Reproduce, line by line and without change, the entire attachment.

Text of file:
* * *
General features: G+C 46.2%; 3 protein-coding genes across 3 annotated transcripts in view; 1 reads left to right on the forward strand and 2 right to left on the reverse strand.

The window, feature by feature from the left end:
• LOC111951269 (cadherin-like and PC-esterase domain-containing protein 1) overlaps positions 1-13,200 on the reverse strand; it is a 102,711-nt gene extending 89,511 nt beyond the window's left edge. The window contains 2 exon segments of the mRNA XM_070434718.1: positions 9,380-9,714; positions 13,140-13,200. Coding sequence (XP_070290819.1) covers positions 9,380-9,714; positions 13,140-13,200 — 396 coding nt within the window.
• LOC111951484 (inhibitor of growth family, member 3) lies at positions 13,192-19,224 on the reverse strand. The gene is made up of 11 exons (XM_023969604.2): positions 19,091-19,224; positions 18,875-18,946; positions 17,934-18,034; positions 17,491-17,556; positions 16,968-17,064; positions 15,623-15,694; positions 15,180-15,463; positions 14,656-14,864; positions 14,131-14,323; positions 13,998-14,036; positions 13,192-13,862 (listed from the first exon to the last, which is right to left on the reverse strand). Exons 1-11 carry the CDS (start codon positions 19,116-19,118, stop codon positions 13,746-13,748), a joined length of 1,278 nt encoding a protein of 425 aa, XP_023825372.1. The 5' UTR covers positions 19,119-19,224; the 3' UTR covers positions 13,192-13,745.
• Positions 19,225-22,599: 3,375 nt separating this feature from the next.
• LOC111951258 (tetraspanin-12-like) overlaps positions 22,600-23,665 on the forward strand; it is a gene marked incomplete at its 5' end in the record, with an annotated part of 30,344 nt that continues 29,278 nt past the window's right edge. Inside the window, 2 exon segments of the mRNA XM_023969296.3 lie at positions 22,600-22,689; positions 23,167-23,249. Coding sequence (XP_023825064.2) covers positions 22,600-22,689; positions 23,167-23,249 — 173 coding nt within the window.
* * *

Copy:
General features: G+C 46.2%; 3 protein-coding genes across 3 annotated transcripts in view; 1 reads left to right on the forward strand and 2 right to left on the reverse strand.

The window, feature by feature from the left end:
• LOC111951269 (cadherin-like and PC-esterase domain-containing protein 1) overlaps positions 1-13,200 on the reverse strand; it is a 102,711-nt gene extending 89,511 nt beyond the window's left edge. The window contains 2 exon segments of the mRNA XM_070434718.1: positions 9,380-9,714; positions 13,140-13,200. Coding sequence (XP_070290819.1) covers positions 9,380-9,714; positions 13,140-13,200 — 396 coding nt within the window.
• LOC111951484 (inhibitor of growth family, member 3) lies at positions 13,192-19,224 on the reverse strand. The gene is made up of 11 exons (XM_023969604.2): positions 19,091-19,224; positions 18,875-18,946; positions 17,934-18,034; positions 17,491-17,556; positions 16,968-17,064; positions 15,623-15,694; positions 15,180-15,463; positions 14,656-14,864; positions 14,131-14,323; positions 13,998-14,036; positions 13,192-13,862 (listed from the first exon to the last, which is right to left on the reverse strand). Exons 1-11 carry the CDS (start codon positions 19,116-19,118, stop codon positions 13,746-13,748), a joined length of 1,278 nt encoding a protein of 425 aa, XP_023825372.1. The 5' UTR covers positions 19,119-19,224; the 3' UTR covers positions 13,192-13,745.
• Positions 19,225-22,599: 3,375 nt separating this feature from the next.
• LOC111951258 (tetraspanin-12-like) overlaps positions 22,600-23,665 on the forward strand; it is a gene marked incomplete at its 5' end in the record, with an annotated part of 30,344 nt that continues 29,278 nt past the window's right edge. Inside the window, 2 exon segments of the mRNA XM_023969296.3 lie at positions 22,600-22,689; positions 23,167-23,249. Coding sequence (XP_023825064.2) covers positions 22,600-22,689; positions 23,167-23,249 — 173 coding nt within the window.